This week’s Essential poll, conducted February 20-25 from a sample of 1,085, gave Labor a 52-48 lead, a three-point gain for the Coalition since last fortnight. Primary votes were 38% Coalition (up four), 37% Labor (down one), 9% Greens (down one) and 6% One Nation (down one).

Labor’s two party vote in the four Essential polls this year has been 53-52-55-52, strongly implying that last fortnight’s 55-45 poll was an outlier. Since Morrison became PM, Essential has tended to be worse for Labor than Newspoll.

On the medevac bill, 38% thought it struck a balance between strong borders and humane treatment of asylum seekers, 30% thought it would weaken Australia’s borders, and 15% thought it did not go far enough towards humane treatment. 27% said this bill would have a strong influence on their vote, including 57% of those who said it would weaken our borders.

On tax policy, 53% supported closing tax concessions and loopholes, and inserting the money into schools, hospitals, etc, while 27% supported cutting corporate taxes and maintaining concessions for investors and retirees.

By double digit margins, Labor was regarded as having the better tax policy for first-time home buyers, pensioners and workers earning under $150,000 per year. By even wider margins, the Coalition was regarded as having better tax policies for those earning over $150,000 per year, self-funded retirees and property investors.

Seat polls of Dickson, Warringah and Flinders

The Guardian has reported GetUp ReachTEL seat polls of the NSW seat of Warringah and the Queensland seat of Dickson, both conducted February 21. In Warringah, Tony Abbott trailed independent Zali Steggall 57-43, a three-point gain for Steggall since last fortnight. In Dickson, incumbent Peter Dutton trailed Labor’s Ali France 52-48. After a redistribution, Dutton holds Dickson by a 52.0-48.0 margin.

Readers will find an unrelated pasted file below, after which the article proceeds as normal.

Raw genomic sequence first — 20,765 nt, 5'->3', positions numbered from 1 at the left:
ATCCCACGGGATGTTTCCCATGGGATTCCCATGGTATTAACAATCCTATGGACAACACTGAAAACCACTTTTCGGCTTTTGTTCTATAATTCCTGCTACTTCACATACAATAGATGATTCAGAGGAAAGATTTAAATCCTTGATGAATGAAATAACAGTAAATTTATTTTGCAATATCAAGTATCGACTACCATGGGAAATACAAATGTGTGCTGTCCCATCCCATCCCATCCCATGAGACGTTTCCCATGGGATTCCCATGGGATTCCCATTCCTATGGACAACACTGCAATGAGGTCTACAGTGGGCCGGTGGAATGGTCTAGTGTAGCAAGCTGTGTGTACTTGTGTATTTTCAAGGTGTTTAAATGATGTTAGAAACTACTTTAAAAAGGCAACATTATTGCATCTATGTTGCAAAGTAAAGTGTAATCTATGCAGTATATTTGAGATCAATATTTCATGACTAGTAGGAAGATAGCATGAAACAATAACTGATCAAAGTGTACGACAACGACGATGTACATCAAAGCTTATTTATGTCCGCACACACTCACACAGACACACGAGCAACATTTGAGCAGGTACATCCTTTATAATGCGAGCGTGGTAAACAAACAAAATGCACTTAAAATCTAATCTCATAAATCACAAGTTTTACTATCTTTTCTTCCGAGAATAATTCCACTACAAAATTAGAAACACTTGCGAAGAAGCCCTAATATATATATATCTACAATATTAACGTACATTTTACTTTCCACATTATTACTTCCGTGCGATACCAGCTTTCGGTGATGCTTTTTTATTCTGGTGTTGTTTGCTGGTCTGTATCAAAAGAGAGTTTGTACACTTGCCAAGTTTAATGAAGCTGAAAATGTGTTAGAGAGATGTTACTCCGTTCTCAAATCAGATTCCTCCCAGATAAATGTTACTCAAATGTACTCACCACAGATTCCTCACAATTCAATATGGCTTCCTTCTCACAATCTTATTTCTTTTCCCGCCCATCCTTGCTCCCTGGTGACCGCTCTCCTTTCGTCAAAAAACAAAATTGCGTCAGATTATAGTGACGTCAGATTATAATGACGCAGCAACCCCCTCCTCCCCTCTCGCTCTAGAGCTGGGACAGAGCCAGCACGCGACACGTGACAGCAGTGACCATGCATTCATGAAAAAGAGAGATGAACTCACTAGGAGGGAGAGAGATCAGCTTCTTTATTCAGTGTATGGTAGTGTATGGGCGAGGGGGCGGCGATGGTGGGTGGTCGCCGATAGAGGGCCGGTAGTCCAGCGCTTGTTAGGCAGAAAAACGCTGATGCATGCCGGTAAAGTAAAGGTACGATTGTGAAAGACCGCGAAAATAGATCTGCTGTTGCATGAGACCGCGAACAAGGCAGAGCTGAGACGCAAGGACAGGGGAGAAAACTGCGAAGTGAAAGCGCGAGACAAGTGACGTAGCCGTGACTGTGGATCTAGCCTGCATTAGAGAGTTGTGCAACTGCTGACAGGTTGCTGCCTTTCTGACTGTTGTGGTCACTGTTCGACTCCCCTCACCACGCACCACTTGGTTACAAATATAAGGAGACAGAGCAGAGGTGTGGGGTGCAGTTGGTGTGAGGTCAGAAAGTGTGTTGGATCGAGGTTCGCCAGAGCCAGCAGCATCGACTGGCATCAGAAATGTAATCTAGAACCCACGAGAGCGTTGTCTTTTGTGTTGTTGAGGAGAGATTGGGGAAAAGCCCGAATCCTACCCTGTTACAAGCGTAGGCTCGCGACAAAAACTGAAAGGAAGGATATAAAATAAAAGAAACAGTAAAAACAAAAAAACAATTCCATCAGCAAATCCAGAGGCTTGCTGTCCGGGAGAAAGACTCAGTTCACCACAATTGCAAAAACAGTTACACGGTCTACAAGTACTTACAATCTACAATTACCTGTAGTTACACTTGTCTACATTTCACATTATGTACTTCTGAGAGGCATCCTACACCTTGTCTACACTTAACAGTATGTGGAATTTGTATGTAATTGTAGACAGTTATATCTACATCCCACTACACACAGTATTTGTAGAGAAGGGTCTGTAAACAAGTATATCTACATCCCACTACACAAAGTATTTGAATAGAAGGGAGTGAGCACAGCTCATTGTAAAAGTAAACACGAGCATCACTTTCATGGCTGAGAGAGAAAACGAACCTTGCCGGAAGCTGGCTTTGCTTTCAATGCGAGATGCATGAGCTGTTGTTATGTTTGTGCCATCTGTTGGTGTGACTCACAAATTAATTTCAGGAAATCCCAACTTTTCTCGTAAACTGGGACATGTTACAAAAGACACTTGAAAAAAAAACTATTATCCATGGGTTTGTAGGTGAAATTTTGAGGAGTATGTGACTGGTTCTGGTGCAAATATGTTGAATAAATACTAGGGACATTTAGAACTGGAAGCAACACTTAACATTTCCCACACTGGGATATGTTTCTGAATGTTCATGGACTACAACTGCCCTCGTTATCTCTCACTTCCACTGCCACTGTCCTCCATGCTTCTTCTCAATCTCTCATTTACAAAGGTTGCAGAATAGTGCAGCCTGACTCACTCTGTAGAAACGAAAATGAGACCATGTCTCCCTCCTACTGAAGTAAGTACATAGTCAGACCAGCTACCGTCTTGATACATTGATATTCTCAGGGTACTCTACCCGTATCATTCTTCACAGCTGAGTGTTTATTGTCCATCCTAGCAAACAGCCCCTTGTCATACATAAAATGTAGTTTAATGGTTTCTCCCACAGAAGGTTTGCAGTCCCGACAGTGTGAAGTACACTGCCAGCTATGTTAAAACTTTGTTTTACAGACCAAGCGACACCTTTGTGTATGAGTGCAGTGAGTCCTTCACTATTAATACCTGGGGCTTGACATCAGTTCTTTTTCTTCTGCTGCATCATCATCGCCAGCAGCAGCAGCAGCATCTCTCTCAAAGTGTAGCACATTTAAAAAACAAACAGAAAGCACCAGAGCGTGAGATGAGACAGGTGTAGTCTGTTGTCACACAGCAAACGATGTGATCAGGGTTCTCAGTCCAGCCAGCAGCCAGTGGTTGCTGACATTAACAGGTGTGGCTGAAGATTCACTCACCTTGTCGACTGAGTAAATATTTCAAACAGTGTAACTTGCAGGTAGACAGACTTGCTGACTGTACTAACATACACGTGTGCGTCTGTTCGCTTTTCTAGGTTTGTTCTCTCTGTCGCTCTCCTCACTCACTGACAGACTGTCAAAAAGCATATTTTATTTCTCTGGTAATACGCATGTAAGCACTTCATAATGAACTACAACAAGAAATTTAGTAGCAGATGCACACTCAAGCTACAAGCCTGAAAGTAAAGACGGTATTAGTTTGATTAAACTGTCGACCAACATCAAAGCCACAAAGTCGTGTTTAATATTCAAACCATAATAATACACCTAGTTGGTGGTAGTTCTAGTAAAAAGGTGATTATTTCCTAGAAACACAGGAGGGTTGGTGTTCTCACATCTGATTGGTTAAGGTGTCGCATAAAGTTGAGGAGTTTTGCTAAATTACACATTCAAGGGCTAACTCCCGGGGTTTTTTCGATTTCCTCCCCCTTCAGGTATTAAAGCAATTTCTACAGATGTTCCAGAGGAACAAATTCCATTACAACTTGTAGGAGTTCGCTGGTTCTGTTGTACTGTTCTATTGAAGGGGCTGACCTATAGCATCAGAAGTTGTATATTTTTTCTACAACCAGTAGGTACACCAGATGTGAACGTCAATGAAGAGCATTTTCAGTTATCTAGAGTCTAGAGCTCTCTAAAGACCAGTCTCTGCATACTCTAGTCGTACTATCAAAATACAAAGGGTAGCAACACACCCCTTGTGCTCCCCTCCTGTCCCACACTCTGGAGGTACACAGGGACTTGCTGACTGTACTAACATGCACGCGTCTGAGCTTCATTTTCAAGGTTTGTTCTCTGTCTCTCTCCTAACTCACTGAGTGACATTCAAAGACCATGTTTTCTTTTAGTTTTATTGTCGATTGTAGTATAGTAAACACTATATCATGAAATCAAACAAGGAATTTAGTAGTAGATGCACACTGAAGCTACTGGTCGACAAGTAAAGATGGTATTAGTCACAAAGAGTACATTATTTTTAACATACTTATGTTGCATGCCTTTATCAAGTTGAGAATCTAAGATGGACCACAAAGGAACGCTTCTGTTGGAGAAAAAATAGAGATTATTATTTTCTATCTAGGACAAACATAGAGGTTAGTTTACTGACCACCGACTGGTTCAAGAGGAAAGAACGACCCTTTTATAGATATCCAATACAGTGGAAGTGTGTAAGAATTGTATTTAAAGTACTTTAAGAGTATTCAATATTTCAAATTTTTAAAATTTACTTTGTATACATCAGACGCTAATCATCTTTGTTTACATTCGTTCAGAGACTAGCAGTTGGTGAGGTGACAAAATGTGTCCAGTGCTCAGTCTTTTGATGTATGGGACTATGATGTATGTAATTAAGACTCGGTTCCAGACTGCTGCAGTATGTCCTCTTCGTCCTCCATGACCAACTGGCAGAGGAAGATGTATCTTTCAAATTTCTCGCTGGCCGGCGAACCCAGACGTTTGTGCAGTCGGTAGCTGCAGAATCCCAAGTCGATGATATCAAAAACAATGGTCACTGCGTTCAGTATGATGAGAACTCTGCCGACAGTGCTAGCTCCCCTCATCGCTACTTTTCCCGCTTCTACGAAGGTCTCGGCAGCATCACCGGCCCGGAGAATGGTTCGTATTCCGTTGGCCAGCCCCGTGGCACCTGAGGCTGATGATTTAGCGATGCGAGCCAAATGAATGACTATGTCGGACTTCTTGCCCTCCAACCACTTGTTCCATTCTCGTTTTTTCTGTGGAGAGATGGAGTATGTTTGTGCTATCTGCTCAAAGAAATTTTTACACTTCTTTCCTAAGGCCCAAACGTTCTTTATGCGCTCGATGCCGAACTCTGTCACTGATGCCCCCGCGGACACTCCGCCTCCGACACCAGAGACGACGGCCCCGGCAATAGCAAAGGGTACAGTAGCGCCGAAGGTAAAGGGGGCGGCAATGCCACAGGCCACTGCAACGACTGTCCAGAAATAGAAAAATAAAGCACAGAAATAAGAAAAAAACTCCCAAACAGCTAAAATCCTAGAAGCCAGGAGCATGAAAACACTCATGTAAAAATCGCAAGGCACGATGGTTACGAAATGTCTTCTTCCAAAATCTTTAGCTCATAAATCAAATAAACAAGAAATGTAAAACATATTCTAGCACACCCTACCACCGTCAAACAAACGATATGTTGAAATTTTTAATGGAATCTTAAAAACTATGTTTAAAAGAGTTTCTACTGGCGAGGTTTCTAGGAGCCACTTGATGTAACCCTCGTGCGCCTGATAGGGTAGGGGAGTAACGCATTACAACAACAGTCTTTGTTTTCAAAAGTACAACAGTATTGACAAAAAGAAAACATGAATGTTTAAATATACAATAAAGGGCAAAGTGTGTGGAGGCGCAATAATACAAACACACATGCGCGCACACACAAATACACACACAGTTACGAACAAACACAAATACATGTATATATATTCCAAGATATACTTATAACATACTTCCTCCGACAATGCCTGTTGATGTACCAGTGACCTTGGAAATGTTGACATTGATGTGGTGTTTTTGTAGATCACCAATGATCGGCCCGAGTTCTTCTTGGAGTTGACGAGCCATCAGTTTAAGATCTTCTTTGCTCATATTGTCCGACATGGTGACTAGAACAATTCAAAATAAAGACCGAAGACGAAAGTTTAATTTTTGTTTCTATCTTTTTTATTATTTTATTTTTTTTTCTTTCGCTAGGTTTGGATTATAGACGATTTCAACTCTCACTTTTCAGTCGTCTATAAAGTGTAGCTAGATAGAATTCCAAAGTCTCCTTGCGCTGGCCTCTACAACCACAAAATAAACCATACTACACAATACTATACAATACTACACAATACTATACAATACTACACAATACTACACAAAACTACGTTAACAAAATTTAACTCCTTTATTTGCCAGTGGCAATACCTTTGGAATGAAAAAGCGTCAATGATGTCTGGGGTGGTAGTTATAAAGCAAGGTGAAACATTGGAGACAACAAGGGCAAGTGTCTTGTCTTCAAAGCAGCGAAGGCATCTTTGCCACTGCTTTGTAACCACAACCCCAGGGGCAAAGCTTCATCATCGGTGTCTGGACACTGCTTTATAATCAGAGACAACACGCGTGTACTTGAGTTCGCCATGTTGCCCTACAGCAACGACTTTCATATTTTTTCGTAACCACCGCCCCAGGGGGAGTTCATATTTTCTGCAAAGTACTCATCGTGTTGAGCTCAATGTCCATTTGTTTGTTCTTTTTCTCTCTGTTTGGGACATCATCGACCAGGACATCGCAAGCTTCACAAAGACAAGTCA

In the Victorian seat of Flinders, a GetUp ReachTEL poll, conducted February 13 from a sample of 622, gave Labor a 52-48 lead over incumbent Liberal Greg Hunt, a one-point gain for Labor since a January ReachTEL. Primary votes were 40.7% Hunt, 31.1% Labor, 17.0% for independent Julia Banks and 5.8% Greens. A Banks vs Hunt two candidate result was also provided, with Banks leading 56-44, but on primary votes Labor is a clear second.

As analyst Kevin Bonham has written, seat polls are often reported without important details like primary votes, fieldwork dates or sample size. It would be good if the commissioning source released full details of all seat polls. Seat polls have been very unreliable at previous elections.The Conversation

Adrian Beaumont, Honorary Associate, School of Mathematics and Statistics, University of Melbourne

This article is republished from The Conversation under a Creative Commons license. Read the original article.

ALP retains 53-47% lead in Newspoll despite government scare campaign on boats



File 20190224 195867 1l7c0op.jpg?ixlib=rb 1.1
The poll comes as preselectors in Higgins on Sunday chose a woman,
Katie Allen, to replace retiring cabinet minister Kelly O’Dwyer as.
Liberal candidate.
Supplied/Murdoch Children’s Research Institute

Michelle Grattan, University of Canberra

Labor has maintained its 53-47% two-party lead lead over the Coalition in a Newspoll that comes after the government campaigned ferociously against the opposition over its support for the medical transfer legislation.

A week ago, Ipsos recorded a tightening in its poll to reduce Labor’s lead to 51-49%, but MPs on both sides were hanging out for the Newspoll, which they regard as the more authoritative.




Read more:
Labor’s lead cut to 51-49% in latest Ipsos poll


Published in Monday’s Australian, the poll is status quo in virtually all the measures. The Coalition primary vote remains on 37%; Labor is static on 39%. The Greens are steady on 9%; One Nation remains on 5%.

Scott Morrison maintains a 44-35% lead over Bill Shorten as better prime minister.

Both leaders had parallel negative changes in their approval and
disapproval ratings. Morrison’s satisfaction level was down a point to 42%; Shorten’s rating fell a point also, to 35%.

Dissatisfaction with Morrison was up 3 points to 48%; dissatisfaction with Shorten rose 2 points to 53%.